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Issue 141 - Exit Interviews
by Rabbi Yakov Horowitz
Publication: Mishpacha Magazine

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1/13/07

The last time that you cancelled a credit card, you probably received a phone call from a representative of the company within a week or so. The individual asked you why you took your business elsewhere and if there is anything he/she can do to encourage you to reconsider your decision to sever your ties with their company. This phone call is part of an overall ‘exit interview’ strategy, which serves a very important function in the effective execution of a company’s business plan. After all, if you decided to cancel your credit card due to poor customer service, excessive fees, or steep interest rates, it is safe to assume that many others will follow your lead.

Well, over the past twenty years, I conducted hundreds of terribly painful ‘exit interviews’ with children and adults who have abandoned Yiddishkeit. I can tell you in no uncertain terms what it is that they wanted – and why they took their business elsewhere. They were looking for respect and understanding. Acceptance. Safe and nurturing home lives. Hands-on parents who offer unconditional love along with their guidance. Caring educators who dealt with their admitted misdeeds gently and privately (firmly was OK). The ability to be a bit different without being labeled or judged. More time for hobbies and more recreational opportunities.

With this in mind, imagine that you live in a community where a few boys and girls have strayed from the path of Torah and engaged in at-risk behaviors (read: all communities). Parents and educators grow increasingly apprehensive and look for solutions. The question on everyone’s mind is how to address the concern that this may happen to their child(ren).

I would think that the frightened parents in the community ought to shorten the hours that their children are in school, offer more extra-curricular activities, clamor for more tolerance, invest in the educators of their children, and boycott the schools that dismiss children for misdeeds. The community leaders would do well to meet with the mental-health professionals and those who deal with the ‘at-risk’ teen population, perhaps even with the troubled kids themselves, and listen – really listen – to their advice. I would love to tell you that this is happening. It pains me to report that this is usually not the case. Those of us who deal with at-risk kids are consulted in firefighter mode by desperate parents and educators – but little time and energy is being spent in fire prevention. They are asking us what to do with the at-risk kids, but not what we think should be done for all our children.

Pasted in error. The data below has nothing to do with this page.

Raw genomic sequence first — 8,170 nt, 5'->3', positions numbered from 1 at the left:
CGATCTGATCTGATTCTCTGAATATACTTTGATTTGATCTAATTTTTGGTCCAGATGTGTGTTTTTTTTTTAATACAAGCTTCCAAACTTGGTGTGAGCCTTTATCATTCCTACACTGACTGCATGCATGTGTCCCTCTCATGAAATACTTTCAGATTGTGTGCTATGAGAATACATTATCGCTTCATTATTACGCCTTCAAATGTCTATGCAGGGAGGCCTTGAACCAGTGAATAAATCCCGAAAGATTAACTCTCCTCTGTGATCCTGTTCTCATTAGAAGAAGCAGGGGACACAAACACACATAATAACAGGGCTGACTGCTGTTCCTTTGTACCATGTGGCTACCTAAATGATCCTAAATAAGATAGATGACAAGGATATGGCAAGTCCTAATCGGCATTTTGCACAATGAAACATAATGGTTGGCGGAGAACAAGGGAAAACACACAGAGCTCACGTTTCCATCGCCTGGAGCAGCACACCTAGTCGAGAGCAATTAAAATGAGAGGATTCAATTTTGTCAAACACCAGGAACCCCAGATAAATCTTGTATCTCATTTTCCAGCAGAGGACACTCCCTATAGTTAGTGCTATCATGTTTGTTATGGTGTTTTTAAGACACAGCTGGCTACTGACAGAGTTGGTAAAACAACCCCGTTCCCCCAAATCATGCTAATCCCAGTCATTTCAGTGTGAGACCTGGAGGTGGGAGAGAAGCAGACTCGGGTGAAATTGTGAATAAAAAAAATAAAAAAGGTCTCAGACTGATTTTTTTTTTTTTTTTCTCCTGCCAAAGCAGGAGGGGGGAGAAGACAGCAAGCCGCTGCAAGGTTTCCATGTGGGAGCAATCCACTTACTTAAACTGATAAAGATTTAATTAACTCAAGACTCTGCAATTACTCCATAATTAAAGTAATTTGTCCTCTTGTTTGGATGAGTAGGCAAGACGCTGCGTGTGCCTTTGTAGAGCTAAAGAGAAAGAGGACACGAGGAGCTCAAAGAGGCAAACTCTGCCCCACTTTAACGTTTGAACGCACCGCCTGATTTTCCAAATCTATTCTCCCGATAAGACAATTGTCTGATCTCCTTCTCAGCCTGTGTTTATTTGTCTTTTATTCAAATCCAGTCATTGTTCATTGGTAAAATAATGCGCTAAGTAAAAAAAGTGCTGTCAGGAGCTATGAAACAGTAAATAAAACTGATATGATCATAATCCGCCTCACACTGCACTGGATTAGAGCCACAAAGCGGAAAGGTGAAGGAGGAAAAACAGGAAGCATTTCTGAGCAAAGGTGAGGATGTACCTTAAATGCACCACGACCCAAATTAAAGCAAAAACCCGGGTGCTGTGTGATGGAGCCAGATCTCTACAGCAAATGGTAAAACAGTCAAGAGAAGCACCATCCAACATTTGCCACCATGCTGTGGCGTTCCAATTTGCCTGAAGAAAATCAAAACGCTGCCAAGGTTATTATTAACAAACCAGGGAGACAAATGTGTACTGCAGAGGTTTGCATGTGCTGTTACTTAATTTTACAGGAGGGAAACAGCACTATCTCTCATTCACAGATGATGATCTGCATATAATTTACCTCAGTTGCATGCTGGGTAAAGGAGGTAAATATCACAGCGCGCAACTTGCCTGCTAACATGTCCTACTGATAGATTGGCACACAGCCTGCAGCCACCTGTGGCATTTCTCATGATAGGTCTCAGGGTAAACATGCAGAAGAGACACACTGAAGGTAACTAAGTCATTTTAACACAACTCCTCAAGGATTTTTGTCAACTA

In many communities, I’m sad to report, exactly the opposite is happening. School hours are getting longer and longer. Kids have less time and opportunity to engage in desperately needed recreational activities. In fact, in some communities, normal sports activities are frowned upon or outright banned – sometimes for children above the age of ten years old!! Schools that dismiss children are valued and pursued. Acceptance criterion for high schools is getting increasingly more challenging. On many occasions, I have clearly stated that in today’s climate I would probably not have been accepted to any ‘normal’ high school when I graduated eighth grade thirty-three years ago!!

Most peculiar is the reaction of parents who respond to their fears by striving mightily to place their children in the most rigorous programs. The thinking is that their children will be safe there, as the ‘chevrah’ will be better and the ‘at-risk’ children will be excluded from those elite schools. However, this thinking is terribly flawed. For there is no guarantee that their child – or one of their children some time in the future of their family life – will not be one of those children who will need some adjustment, tolerance, or understanding. So, in effect, the parents are raising the bar – and the ante of this very high-stakes gamble – by opting to send their child to a program that purports to produce a ‘metzuyan’ or ‘mitzuyenes’ (exemplary children). But at the same time, they are greatly increasing the odds that their child may find the train running away from him or her. And, in all my years of dealing with the at-risk teen population, I have not noticed that the elitist schools have any lower percentage of kids abandoning Yiddishkeit. All the more so if you include those who were asked to “find another school,” midway in their school experience.

I will close this column by quoting the words of my very wise grandmother a’h. She often would remark that, “ales mit a t’si toig nisht.” Loosely translated, that means that anything overdone is bound to backfire.

Her grandson’s advice mirrors that thought. If I may use a baseball analogy, when raising your children, don’t swing for the fences**. Just try to make contact and get on base. Trust me, you will score more runs that way. Keep in mind that most mighty swings result in strikeouts.

And, l’man Hashem, keep your eye on the ball.

© 2007 Rabbi Yakov Horowitz, all rights reserved

** This is not by any means to suggest that we lower our standards or abandon our quest for excellence. More on this in future columns.



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Related Articles:
Issue 149- Rolling out the Welcome Mat
Issue 139 - Proactively Addressing the Chinuch Challenges of Our Generation
Issue 143- It Doesn’t Start in Tenth Grade
Issue 145 - Training Wheels
Issue 147 - Pulling in the Gangplank


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